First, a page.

Since 2008, under the leadership of the Obama Administration and direction of Secretary of State Hillary Clinton, the United States has actively advocated for a more networked society. The U.S. Department of State has coined this initiative, 21st Century Statecraft. It is defined as “complementing traditional foreign policy tools with newly innovated and adapted instruments of statecraft that fully leverage the networks, technologies, and demographics of our interconnected world.”
In other words, the State Department has declared the intent to use Internet and the opportunities created from this new open communication platform, to leverage U.S. national interests on a global scale.
On the U.S. Department of State website, 21st Century Statecraft is now listed among the twenty-seven highlighted policy issues
. Part of this initiative includes a commitment to freedom of expression, not just for the citizens of the United States, but for people everywhere. By publicly disclosing this objective, the State Department has clearly signaled intent to focus political pressure on countries currently pursuing censorship policies.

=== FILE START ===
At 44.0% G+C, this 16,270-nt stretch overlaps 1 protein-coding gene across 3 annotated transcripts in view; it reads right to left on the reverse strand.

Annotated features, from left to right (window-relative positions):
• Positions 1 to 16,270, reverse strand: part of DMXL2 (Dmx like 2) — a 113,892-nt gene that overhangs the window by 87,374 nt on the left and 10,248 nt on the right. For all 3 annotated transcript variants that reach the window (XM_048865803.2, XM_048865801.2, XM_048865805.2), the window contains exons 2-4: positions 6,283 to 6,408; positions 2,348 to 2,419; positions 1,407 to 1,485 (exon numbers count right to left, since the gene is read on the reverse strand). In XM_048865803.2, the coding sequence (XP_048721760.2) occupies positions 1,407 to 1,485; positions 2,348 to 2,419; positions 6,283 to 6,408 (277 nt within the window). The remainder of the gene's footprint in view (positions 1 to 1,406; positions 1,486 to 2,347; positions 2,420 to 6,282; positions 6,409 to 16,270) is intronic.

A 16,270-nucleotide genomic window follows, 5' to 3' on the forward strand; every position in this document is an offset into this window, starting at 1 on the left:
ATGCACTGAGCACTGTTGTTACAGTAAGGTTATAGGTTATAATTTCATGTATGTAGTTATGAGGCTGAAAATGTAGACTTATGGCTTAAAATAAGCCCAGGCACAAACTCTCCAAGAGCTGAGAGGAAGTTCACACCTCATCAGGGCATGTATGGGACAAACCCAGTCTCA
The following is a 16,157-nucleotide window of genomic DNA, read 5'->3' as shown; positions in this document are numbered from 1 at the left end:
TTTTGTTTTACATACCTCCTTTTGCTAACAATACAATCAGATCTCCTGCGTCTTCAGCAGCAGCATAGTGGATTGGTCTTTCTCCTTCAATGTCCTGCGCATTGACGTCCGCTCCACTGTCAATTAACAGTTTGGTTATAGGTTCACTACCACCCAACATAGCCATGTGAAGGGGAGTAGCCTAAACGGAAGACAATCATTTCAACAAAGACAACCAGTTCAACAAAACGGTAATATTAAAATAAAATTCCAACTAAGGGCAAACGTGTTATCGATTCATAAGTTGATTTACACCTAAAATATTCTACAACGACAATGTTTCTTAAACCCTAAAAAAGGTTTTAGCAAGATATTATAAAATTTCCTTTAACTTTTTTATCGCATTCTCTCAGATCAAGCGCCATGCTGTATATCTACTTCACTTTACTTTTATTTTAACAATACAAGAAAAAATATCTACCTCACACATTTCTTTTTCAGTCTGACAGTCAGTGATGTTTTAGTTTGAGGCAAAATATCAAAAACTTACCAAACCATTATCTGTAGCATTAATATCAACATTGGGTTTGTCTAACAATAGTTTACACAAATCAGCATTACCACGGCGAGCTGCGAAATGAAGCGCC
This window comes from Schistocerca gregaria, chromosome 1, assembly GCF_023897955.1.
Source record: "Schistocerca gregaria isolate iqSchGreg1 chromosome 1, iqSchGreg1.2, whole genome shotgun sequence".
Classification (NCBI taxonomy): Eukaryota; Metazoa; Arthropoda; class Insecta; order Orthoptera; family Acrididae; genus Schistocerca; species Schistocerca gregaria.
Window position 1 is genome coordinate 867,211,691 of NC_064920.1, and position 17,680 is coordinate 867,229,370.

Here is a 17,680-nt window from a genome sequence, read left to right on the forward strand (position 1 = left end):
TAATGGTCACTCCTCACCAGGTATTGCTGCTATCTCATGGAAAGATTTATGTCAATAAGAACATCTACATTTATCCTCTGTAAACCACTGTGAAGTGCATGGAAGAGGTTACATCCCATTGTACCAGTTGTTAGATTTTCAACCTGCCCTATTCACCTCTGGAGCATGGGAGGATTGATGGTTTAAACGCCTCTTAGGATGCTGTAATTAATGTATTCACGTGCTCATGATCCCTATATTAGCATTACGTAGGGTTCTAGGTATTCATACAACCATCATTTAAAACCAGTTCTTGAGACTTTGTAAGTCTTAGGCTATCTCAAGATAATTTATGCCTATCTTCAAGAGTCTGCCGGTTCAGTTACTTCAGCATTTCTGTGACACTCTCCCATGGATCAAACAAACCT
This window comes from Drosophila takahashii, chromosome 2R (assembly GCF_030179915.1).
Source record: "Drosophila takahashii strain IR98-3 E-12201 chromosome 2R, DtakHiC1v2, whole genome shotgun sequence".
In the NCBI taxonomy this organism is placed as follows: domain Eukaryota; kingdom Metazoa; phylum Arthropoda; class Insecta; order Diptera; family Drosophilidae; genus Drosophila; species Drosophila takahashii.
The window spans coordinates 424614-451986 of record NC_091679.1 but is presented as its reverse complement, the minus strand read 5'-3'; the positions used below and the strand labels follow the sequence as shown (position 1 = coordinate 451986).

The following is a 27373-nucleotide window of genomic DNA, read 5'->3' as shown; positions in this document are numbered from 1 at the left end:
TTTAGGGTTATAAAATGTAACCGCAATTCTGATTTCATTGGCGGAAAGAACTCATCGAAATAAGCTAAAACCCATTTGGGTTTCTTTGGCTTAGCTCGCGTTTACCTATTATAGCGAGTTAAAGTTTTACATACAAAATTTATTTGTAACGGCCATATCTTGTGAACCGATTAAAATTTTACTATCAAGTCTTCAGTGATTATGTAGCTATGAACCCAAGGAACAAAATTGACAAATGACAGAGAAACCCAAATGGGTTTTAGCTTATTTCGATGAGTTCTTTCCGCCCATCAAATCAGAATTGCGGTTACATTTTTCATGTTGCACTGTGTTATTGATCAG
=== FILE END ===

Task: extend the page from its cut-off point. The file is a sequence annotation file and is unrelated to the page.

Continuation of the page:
In addition, the State Department has opened the door to support activists and public diplomacy endeavors focused on open online communication. Through these public statements, the State Department is able to help activists without being compromised by clandestine support of an open Internet and therefore losing trust with other nations through secret activities. A clear policy articulation allows the Unites States to outline policy decisions while maintaining a level of transparency when pursuing open communication internationally.
The following is part one of a two-part blog post examining the high-level implications of declaring U.S. policy to make the Internet open, noting where these aspirations compete with security. Part two will further explore specific initiatives undertaken by the State Department to use the Internet as a means to further its democratic agenda.
During the George W. Bush Administration, the State Department began to experiment with new technology and certainly recognized the need to rapidly respond to world events online as well as monitor and participate in public forum conversations. However, Secretary Clinton has dramatically expanded the role of new technology in the State Department and, although not termed 21st Century Statecraft from the start, Clinton has championed the idea to harness new technology in favor of U.S. policies. Her leadership, along with the countless individual “new media advocates” from within the State Department, has led to significant policy changes and on-the-ground international involvement by the department.